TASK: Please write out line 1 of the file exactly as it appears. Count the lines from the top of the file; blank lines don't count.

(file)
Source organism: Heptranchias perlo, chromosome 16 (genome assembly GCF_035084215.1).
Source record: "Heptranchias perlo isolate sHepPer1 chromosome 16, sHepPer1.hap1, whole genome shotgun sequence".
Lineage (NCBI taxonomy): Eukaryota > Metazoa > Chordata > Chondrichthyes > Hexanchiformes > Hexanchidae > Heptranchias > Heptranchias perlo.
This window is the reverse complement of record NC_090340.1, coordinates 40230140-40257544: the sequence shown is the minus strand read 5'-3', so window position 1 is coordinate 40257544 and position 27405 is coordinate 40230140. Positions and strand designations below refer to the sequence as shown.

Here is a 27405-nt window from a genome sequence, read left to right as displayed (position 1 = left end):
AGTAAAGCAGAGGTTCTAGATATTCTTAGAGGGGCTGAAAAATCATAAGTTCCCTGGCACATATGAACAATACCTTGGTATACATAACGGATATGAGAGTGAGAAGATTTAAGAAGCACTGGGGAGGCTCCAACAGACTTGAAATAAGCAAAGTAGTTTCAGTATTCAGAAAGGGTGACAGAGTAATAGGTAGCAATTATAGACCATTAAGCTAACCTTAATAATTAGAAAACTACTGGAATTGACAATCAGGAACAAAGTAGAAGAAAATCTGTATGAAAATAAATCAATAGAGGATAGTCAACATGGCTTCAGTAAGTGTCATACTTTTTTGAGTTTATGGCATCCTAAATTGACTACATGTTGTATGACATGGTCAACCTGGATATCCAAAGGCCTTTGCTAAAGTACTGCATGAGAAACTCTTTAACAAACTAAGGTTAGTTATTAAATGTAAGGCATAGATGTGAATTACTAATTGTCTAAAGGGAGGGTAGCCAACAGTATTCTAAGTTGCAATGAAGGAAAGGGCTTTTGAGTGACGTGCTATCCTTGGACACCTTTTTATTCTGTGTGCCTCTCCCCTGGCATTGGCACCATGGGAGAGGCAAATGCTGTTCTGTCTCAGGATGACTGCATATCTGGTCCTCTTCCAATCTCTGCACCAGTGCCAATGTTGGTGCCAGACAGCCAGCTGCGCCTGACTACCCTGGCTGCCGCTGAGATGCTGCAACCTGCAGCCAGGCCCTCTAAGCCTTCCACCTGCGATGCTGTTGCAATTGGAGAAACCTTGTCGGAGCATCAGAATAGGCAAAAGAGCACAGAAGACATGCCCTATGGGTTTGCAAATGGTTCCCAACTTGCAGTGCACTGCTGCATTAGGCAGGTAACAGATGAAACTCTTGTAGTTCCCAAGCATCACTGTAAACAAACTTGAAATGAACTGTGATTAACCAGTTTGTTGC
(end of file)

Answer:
Source organism: Heptranchias perlo, chromosome 16 (genome assembly GCF_035084215.1).